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The Homefronts

The British Parliament debated for 10 hours today about whether to join the offensive against Iraq. Kwame Holman reports on discussions in Britain and the conversations in Congress about the threat of war.

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    On the eve of almost certain war members of the British House of Commons packed the chamber for a full ten hours of debate on whether Britain should participate. A vote was scheduled for the end of the day.


    The prime minister.


    Prime Minister Tony Blair didn't need the approval of members to commit British troops to the conflict. But opposition to the war– and there is a great deal of it in Britain– has come primarily from within his ruling Labor Party, threatening Blair's leadership. Following yesterday's resignation of senior minister Robin Cook, two junior cabinet ministers resigned today in protest of Blair's pro-war stance. However, Clare Short, the international development secretary, said today she would not resign as she had threatened, and was seated near Blair as the prime minister made a final plea to members for support.


    The outcome of this issue will now determine more than the fate of the Iraqi regime, more than the future of the Iraqi people, who were so long brutalized by Saddam — It will determine the way Britain and the world confront the central security threat of the 21st century, the development of the United Nations, the relationship between Europe and the United States, the relations within the European Union and the way that the United States engages with the rest of the world. So it could hardly be more important.


    Those Labor members opposed to military action insisted the case for war still hadn't been made. John Denham was one of the two ministers who earlier in the day had resigned the cabinet.


    But it is not simply a question of whether we take action. How we take action is also important. The reason is simple: If we act in the wrong way, we will create more of the problems that we aim to tackle. For every cause of insecurity we try to deal with, we will create a new one.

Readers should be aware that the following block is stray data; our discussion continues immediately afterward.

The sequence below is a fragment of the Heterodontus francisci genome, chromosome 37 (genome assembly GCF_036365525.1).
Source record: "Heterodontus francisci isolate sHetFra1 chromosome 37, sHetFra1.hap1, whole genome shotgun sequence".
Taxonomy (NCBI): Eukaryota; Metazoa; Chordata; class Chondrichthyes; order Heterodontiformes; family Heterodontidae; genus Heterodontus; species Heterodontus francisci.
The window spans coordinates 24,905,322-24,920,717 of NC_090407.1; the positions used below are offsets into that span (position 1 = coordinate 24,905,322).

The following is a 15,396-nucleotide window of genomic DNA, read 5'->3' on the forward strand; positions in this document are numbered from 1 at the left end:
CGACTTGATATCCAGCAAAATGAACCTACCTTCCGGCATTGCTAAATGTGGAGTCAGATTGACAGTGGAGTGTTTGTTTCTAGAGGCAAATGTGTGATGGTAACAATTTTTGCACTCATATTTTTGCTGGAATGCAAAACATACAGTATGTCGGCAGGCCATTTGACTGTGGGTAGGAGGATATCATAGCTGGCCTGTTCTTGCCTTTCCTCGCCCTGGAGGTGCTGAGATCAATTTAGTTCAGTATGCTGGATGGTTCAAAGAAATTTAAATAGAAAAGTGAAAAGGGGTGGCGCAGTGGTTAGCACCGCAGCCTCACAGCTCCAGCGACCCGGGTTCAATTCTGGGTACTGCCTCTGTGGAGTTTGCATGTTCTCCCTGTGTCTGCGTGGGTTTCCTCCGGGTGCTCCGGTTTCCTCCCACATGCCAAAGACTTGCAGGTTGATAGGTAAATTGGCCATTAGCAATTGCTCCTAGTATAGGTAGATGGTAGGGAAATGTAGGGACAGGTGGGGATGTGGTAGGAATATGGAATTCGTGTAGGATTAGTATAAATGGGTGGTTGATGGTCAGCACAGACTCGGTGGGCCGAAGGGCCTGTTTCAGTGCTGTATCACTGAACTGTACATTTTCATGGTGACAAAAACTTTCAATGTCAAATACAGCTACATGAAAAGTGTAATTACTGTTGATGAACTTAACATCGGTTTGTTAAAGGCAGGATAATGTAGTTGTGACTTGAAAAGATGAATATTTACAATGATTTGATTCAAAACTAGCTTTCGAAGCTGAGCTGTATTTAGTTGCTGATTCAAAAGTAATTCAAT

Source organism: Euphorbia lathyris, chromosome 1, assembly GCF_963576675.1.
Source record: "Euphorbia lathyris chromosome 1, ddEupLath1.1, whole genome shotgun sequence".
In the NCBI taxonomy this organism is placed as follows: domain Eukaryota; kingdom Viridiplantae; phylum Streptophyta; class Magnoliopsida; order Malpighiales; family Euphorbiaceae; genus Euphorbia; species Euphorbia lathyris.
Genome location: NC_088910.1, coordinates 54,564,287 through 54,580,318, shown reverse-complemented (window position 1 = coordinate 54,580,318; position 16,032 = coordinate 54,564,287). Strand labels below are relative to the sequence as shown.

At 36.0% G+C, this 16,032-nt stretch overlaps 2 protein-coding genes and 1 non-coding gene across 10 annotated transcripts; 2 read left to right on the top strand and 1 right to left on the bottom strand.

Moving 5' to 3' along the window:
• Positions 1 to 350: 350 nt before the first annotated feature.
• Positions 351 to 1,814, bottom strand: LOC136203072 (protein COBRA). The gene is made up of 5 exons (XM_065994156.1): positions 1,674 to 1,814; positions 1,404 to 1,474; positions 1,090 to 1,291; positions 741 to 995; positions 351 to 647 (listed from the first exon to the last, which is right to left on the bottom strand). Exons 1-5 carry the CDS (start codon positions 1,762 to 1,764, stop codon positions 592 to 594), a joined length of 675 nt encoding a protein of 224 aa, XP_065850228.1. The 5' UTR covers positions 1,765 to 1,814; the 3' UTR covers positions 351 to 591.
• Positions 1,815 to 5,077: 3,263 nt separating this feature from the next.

But a majority of Labor members do support Blair, as do almost all the conservatives sitting across the chamber. Still, William Hague couldn't help but give Blair some good- natured ribbing about the cabinet resignations.


    And on the subject of which– and I'm sorry to see that our right honorable lady, the secretary for international development, is not here– on the subject of which, I have never seen a more spectacular failure to resign than we have seen over the last 24 hours. It was whispered in the corridors last week when she said the prime minister was reckless, that he would take his revenge in due course. And I believe that by persuading her to stay in the cabinet, even for this last 24 hours… ( Laughter ) …he has now taken his revenge.


    Meanwhile, on the other side of the Atlantic, the United States Congress, having given Pres. Bush authority to go to war back in October, went about its normal legislative business. But on the floor of the Senate, where next year's budget was a matter at hand, Iowa Democrat Tom Harkin expressed his frustration.


    You know, I find it almost surreal that we are here debating the budget. It's important obviously for what's going to happen to the future of our country, but I note at least the British House of Commons just that at least the British House of Commons just today completed a whole day of debate on Iraq. You'd think that that would be happening here in the United States Senate — that we'd have at least one day of debate about whether or not our president is doing the right thing.


    However, North Dakota Democrat Byron Dorgan managed an easy transition from the budget debate to the war.


    On the eve of military action, should we pass a budget resolution that says, by the way, what we propose at the moment as is the case with Pres. Bush's budget and the budget that came out of the Budget Committee, let's have very large tax cuts. Let's have the huge costs of war and reconstruction and all the consequence of that, and let's attach to that additional tax cuts.


    Off the floor, the debate turned partisan. Pennsylvania Republican Rick Santorum criticized Democratic leader Tom Daschle for his comments yesterday that the president had failed miserably in diplomatic efforts to avoid war.


    I think Sen. Daschle clearly articulated the French position. I just don't think that's what most… how most Americans see it. I don't think that's how most members of Congress see it. I don't think that's how most Democrats here in the United States Senate see it.


    But Daschle stood by his words.


    A diplomatic success is getting a large coalition of countries. We had nearly 20 countries in 1991. A diplomatic success is having 200,000 international troops present instead of the 225,000 U.S. troops, which are present today. A diplomatic success is getting other countries to pay 90 percent of the costs incurred, all of that happened in 1991. None of that is happening in the year 2003.


    Just as in the Senate, there was no debate in the House today on Iraq, only words f support for the troops, but late this evening in the British House of Commons, and despite sizable opposition from the ruling Labor Party, members voted overwhelmingly to support Prime Minister Blair's intent of using all means necessary to disarm Iraq.

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